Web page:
Roasted Chicken Provençal

Last week when we were in Rochester, our friend, Ann, made Roasted Chicken Provençal for all of us our first night there. It was so good, I decided I needed to make it, myself – right away! The recipe is a New York Times offering from Steven Stolman. NYTimes recipes are generally no-fail, and this one is indeed, no-fail. As Ann said, it’s one that can be made well in advance and just popped into the oven when need be. The perfect make-ahead for guests or when you know you’re going too be short on prep time. Ann switched hers around using different herbs and spices. I decided to go with the herbes de Provence, since I have plenty. The beauty of this recipe is you really can go with what you have or what you’re in the mood for.

And please don’t try and make this with boneless, skinless chicken breasts – it will not work. Trust me on this.

Roasted Chicken Provençal

adapted from The New York Times

  • 4 bone-in, skin-on chicken thighs
  • 1 tsp kosher salt
  • 1 tsp black pepper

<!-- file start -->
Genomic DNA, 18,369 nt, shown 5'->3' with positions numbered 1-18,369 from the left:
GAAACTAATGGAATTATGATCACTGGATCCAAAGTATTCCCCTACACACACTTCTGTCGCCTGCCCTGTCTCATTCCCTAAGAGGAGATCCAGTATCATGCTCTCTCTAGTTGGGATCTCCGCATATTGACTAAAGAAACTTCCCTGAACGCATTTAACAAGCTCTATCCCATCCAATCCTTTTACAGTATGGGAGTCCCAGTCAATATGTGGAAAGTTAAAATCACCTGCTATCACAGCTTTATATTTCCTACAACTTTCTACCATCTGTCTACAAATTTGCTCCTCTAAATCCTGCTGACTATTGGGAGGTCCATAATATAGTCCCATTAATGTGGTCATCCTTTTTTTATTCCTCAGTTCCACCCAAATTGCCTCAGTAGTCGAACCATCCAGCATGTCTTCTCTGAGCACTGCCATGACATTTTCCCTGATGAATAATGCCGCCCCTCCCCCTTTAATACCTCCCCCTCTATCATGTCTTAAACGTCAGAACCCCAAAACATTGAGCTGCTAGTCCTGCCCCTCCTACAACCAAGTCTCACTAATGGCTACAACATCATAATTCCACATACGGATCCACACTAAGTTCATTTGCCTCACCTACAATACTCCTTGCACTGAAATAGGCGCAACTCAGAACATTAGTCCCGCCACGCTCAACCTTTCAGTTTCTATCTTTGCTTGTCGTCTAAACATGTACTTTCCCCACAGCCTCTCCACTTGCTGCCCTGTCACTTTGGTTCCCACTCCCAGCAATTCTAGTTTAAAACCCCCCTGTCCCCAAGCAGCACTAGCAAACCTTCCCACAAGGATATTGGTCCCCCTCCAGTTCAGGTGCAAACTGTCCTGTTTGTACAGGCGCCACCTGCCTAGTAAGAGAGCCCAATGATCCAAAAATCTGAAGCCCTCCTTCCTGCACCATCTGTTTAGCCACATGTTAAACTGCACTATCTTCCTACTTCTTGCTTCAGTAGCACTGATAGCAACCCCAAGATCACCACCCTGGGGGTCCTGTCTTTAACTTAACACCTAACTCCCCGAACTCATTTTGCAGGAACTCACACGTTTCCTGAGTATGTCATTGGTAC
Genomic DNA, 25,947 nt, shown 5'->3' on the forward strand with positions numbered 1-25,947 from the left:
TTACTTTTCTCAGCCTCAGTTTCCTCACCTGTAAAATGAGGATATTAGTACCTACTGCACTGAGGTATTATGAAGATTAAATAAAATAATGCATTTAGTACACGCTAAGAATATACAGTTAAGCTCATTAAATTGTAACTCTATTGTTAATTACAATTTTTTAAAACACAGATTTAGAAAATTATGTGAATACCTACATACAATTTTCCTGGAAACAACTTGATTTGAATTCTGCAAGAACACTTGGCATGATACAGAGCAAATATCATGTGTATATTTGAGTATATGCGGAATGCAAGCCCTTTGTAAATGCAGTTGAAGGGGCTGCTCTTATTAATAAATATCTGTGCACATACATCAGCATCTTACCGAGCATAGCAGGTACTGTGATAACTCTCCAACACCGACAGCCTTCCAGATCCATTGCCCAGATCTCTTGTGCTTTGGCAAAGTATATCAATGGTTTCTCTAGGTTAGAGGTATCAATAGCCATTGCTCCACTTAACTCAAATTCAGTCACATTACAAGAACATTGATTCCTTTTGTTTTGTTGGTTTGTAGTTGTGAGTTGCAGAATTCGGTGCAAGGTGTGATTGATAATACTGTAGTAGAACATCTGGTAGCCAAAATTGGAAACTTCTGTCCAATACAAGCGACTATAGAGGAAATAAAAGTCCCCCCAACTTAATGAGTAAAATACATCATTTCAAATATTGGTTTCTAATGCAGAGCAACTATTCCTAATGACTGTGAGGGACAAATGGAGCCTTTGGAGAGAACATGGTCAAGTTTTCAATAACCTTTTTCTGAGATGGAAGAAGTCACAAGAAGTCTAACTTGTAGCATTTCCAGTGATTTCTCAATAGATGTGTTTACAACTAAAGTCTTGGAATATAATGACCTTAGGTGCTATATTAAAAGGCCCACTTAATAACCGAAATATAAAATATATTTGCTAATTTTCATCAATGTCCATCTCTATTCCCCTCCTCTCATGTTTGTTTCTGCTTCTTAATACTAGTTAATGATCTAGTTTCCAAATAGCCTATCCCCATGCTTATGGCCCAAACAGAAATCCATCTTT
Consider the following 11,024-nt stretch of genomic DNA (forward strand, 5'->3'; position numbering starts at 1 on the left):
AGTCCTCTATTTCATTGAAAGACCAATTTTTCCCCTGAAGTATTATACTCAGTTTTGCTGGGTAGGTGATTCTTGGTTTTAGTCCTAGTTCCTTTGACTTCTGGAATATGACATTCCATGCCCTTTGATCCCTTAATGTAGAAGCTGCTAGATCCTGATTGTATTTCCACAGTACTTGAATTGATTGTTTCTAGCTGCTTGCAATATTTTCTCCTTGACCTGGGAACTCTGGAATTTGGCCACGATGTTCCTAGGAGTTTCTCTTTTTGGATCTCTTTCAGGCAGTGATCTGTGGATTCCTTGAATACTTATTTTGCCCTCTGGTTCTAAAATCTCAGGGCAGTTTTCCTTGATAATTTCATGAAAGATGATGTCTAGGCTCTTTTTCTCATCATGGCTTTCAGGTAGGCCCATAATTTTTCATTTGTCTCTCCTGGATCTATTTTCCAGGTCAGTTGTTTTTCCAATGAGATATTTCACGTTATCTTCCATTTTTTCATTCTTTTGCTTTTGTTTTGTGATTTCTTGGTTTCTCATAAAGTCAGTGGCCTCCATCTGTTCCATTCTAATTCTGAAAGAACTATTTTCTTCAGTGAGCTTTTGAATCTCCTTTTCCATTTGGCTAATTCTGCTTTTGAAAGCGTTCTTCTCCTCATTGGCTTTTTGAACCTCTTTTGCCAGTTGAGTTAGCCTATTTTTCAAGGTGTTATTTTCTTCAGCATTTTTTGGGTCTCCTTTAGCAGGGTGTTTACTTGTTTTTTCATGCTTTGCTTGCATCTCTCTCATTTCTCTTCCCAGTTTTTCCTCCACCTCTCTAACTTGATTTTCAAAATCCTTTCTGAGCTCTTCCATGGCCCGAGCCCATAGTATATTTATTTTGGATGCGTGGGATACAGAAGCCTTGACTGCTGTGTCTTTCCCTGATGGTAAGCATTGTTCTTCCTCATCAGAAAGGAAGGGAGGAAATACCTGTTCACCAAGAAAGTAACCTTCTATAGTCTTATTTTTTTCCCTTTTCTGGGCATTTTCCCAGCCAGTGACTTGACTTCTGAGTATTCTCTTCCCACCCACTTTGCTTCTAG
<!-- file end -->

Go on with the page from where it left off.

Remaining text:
• 1/3 cup all-purpose flour
  • 2 tbsp olive oil
  • 2 tsp herbes de Provence
  • 1 lemon, quartered
  • 6 cloves garlic, peeled
  • 4 medium-size shallots, peeled and halved
  • 1/2 cup dry vermouth


Heat oven to 400°F. Season the chicken with salt and pepper. Put the flour in a shallow pan, and lightly dredge the chicken, shaking the pieces to remove excess flour.

Swirl the oil in a large roasting pan, and place the floured chicken in it. Season the chicken with the herbes de Provence. Arrange the lemon, garlic cloves and shallots around the chicken, then add the vermouth to the pan.

Put the pan in the oven, and roast for 25 to 30 minutes, then baste it with the pan juices. Continue roasting for another 25 to 30 minutes, or until the chicken is very crisp and the meat cooked through.

Serve in the pan or on a warmed platter.

Roasted Chicken Provençal

One thing Ann stressed is make sure you don’t crowd the chicken. You really do want the skin to get crisp. I probably could have used a larger pan but this one was low enough and the skin really crisped well. It was almost like bacon and I actually ate it – and I generally don’t eat skin.

I also added the potatoes on top at the 20-minute mark and let them cook in all the juices. I could have cooked them in a separate pan, but…

All-in-all, a very successful dinner – and one that will be made again – and again!

Thanks, Ann!